My Lords, the noble Baroness, Lady McIntosh, has asked some very pertinent questions which I certainly want to reinforce, and I look forward to what the Minister has to say in response. This is a deceptively short SI, but it deals with a rather large number of important rights, both for business and for the consumer. Even though I agree with the committee that it would have been helpful to provide more information on the potential impact of EU exit on UK businesses and consumers in these areas, at least the impact assessment set out the general impact in broad terms. The Minister used the word “unavoidable”. Sadly, I do not think that there are any alternative solutions to the issues set out in the statutory instrument.
What does the Minister consider to be the actual impact? As with all the SI impact statements, the assessment for this one says that, pretty much, the only impacts are a result not of the SI but of leaving the EU, becoming a third country and so on. However, there are substantial impacts as a result of consumers not having such rights and broadcast businesses not having the rights under the cable and satellite directive. Indeed, business has a double whammy because, as was discussed on 6 February, under the AVMS directive—as my noble friend Lord Foster pointed out, it deals not so much with copyright as with regulation—broadcasters will have a real problem in terms of the country of origin and regulation. So it is not just copyright and clearance issues that will add to the burden of cost; it is the certainty of regulation. It is no wonder that, already, a large number of broadcasters that broadcast into the European Union and have relied on the country-of-origin principle are upping sticks and moving to places such as Amsterdam.
At least for the AVMS directive there is some consolation in the Council of Europe regulations, but for a more limited range of material. Unless the Minister can correct me, I do not believe that there are any consolations on copyright clearance for broadcasters. This really is damaging.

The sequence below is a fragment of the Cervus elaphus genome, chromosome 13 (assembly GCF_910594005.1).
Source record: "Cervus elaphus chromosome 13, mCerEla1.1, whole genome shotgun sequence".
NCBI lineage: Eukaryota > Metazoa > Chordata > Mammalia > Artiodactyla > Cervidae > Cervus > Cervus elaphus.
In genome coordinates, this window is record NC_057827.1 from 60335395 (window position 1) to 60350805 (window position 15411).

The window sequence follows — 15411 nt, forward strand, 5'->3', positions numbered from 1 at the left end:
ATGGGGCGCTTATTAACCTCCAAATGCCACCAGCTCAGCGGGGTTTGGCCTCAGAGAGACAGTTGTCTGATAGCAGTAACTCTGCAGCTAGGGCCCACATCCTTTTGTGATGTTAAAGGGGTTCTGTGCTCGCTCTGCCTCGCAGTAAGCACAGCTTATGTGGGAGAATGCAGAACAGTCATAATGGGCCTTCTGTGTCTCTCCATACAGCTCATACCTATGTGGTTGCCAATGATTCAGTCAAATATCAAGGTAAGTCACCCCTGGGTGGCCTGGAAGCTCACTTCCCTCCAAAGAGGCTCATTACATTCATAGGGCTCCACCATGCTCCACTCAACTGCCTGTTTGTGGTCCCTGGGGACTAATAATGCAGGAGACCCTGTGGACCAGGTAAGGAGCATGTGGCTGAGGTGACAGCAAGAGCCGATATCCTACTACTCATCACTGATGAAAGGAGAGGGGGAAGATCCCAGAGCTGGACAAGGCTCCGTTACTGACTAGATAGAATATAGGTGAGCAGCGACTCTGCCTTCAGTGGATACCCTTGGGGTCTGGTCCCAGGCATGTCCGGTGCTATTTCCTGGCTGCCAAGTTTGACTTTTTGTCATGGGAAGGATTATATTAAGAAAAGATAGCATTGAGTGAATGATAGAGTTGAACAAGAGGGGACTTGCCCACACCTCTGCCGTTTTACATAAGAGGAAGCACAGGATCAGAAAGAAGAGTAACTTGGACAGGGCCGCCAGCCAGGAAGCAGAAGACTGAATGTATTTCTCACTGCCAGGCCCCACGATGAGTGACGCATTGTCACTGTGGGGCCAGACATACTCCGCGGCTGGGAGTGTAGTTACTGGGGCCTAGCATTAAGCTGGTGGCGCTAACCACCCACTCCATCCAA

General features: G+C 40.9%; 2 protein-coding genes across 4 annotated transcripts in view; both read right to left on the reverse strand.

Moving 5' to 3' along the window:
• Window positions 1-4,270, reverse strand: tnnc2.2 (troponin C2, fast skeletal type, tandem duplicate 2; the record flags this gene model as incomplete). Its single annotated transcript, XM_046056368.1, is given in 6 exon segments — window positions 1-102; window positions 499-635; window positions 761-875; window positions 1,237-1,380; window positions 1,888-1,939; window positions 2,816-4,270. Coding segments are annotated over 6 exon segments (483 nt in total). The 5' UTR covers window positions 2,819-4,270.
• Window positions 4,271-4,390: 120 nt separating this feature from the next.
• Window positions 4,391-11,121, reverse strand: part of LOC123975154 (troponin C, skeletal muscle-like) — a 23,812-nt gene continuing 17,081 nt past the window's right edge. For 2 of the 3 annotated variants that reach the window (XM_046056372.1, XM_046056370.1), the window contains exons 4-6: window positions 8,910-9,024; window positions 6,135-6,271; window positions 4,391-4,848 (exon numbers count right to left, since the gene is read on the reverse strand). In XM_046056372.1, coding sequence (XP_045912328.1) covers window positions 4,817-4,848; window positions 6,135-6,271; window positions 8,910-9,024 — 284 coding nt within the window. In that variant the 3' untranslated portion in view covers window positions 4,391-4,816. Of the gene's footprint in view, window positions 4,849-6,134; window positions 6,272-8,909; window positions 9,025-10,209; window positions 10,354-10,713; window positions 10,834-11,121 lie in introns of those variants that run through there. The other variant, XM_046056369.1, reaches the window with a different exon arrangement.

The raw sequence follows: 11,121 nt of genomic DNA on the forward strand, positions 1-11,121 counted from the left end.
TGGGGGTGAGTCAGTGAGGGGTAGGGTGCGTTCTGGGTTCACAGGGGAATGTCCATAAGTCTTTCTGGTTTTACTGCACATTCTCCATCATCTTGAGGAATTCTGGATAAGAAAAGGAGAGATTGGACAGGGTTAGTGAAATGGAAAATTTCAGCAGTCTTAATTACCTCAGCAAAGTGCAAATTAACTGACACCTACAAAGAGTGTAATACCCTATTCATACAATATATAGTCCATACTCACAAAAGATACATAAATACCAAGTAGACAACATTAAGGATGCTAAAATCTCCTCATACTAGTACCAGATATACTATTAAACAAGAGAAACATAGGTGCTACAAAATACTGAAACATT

I noted what the Minister said on consultation, and we have had endless discussions about the level of consultation. He said that the IPO had engaged with affected stakeholders, but I am very interested to know who he has managed to talk to, especially on the consumer side.
The portability aspect is a new right. It was rather treasured by many consumers, I think, and now it is being taken away. The noble Baroness, Lady McIntosh, was absolutely right to ask the question she did. Perhaps I am looking for unicorns but, if we were negotiating with the EU post Brexit, would we be seeking to reinstate portability? As I said, it is a treasured right that was introduced after a large number of years by a very effective EU Commissioner.
I also support the noble Baroness, Lady McIntosh, in wondering when the Marrakesh treaty will be ratified. Obviously that is of considerable importance for that particular right. Again, it was hard-fought for and is very important for those who are disadvantaged. Perhaps the Minister could give us a timescale within which it is proposed to do that.
I hope I have covered all the points, but perhaps the Minister can give some indication as to what he thinks the real cost is. I do not know whether the overarching impact assessment given by the Government gets into that kind of detail—I doubt it very much. No doubt the Minister has all the facts at his disposal.
My Lords, I thank the Minister for his introduction. We broadly accept the position of the department. However, as the noble Baroness, Lady McIntosh, and the noble Lord, Lord Clement-Jones, have touched on, a number of issues are staring at us, both in the impact assessment and in the SI itself. I will not go through all these, because most of the main points have been picked up. However, the Minister touched on the issue of no deal and the problems associated with it. Obviously, if we were to rule out a no-deal scenario, many of the issues would be dealt with and we would not be having these conversations.
Following on from the final point of the noble Lord, Lord Clement-Jones, he will find that the answers are not within the impact assessment, especially on cost and finances. Page 2 of the first two of the three impact assessments, under the heading “Full Economic Assessment”, looks at both the costs and the benefits. In both, the first line states:
“It has not been possible to monetise the costs due to a lack of available data”.
Unfortunately, I do not think there will be detailed answers on the costs, whether to the consumers or to the industry, because of the lack of available data.